Tellus A     Open Access   (Followers: 21)
Tellus B     Open Access   (Followers: 20)
Agricultural and Forest Meteorology     Hybrid Journal   (Followers: 20)
Journal of Meteorology and Climate Science     Full-text available via subscription   (Followers: 19)
Journal of Economic Literature     Hybrid Journal   (Followers: 19)
Weatherwise     Hybrid Journal   (Followers: 18)
Dynamics of Atmospheres and Oceans     Hybrid Journal   (Followers: 18)
Global Meteorology     Open Access   (Followers: 17)
Economics of Disasters and Climate Change     Hybrid Journal   (Followers: 17)
Weather and Climate Extremes     Open Access   (Followers: 17)
Atmosphere-Ocean     Full-text available via subscription   (Followers: 15)
Atmospheric Chemistry and Physics Discussions (ACPD)     Open Access   (Followers: 14)
Theoretical and Applied Climatology     Hybrid Journal   (Followers: 13)
Monthly Notices of the Royal Astronomical Society     Hybrid Journal   (Followers: 13)
Climate Risk Management     Open Access   (Followers: 12)
Advances in Statistical Climatology, Meteorology and Oceanography     Open Access   (Followers: 11)
Atmospheric and Oceanic Science Letters     Open Access   (Followers: 10)
Journal of Hydrometeorology     Hybrid Journal   (Followers: 9)
Climate Research     Hybrid Journal   (Followers: 8)
The Cryosphere (TC)     Open Access   (Followers: 8)
Climate and Energy     Full-text available via subscription   (Followers: 7)
Journal of the Meteorological Society of Japan     Partially Free   (Followers: 7)
Oxford Open Climate Change     Open Access   (Followers: 7)
Climate of the Past (CP)     Open Access   (Followers: 7)
Aeolian Research     Hybrid Journal   (Followers: 7)
Climate     Open Access   (Followers: 6)
Climate Law     Hybrid Journal   (Followers: 6)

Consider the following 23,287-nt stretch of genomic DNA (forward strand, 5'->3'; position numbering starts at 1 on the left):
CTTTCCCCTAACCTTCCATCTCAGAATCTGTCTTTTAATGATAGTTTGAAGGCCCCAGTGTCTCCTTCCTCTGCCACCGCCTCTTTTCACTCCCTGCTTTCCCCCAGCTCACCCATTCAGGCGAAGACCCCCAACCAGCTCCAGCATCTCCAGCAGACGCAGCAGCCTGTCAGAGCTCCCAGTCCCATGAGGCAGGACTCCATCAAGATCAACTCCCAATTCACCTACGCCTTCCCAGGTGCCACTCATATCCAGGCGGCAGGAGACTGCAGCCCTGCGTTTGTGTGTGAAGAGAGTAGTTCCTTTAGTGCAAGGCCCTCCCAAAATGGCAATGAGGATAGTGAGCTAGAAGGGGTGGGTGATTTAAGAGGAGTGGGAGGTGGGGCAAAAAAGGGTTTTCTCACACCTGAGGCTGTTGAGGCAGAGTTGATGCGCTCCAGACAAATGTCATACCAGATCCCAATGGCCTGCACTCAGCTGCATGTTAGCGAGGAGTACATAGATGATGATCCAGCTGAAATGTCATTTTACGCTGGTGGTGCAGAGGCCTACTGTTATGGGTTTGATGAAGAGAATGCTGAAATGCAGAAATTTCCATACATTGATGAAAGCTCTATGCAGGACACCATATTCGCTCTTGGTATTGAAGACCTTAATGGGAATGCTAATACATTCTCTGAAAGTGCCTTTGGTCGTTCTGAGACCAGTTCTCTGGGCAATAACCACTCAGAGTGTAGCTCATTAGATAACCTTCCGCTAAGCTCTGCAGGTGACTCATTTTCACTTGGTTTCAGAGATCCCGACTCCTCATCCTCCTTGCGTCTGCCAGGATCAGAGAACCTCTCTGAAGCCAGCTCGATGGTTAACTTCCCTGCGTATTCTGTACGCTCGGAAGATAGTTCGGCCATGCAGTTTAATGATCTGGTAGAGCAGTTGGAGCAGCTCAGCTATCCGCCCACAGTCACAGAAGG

Journal of Climate Change and Health     Open Access   (Followers: 6)
Carbon Balance and Management     Open Access   (Followers: 6)
Dynamics and Statistics of the Climate System     Open Access   (Followers: 6)
Bulletin of Atmospheric Science and Technology     Hybrid Journal   (Followers: 6)
Open Journal of Modern Hydrology     Open Access   (Followers: 5)
Open Atmospheric Science Journal     Open Access   (Followers: 5)
Climate Services     Open Access   (Followers: 4)
Frontiers in Climate     Open Access   (Followers: 4)
Meteorological Applications     Open Access   (Followers: 4)
Journal of Integrative Environmental Sciences     Hybrid Journal   (Followers: 4)
Urban Climate     Hybrid Journal   (Followers: 4)
npj Climate and Atmospheric Science     Open Access   (Followers: 4)
Meteorologische Zeitschrift     Full-text available via subscription   (Followers: 4)
Acta Meteorologica Sinica     Hybrid Journal   (Followers: 4)
Russian Meteorology and Hydrology     Hybrid Journal   (Followers: 3)
Journal of Weather Modification     Full-text available via subscription   (Followers: 3)
Journal of Meteorological Research     Full-text available via subscription   (Followers: 3)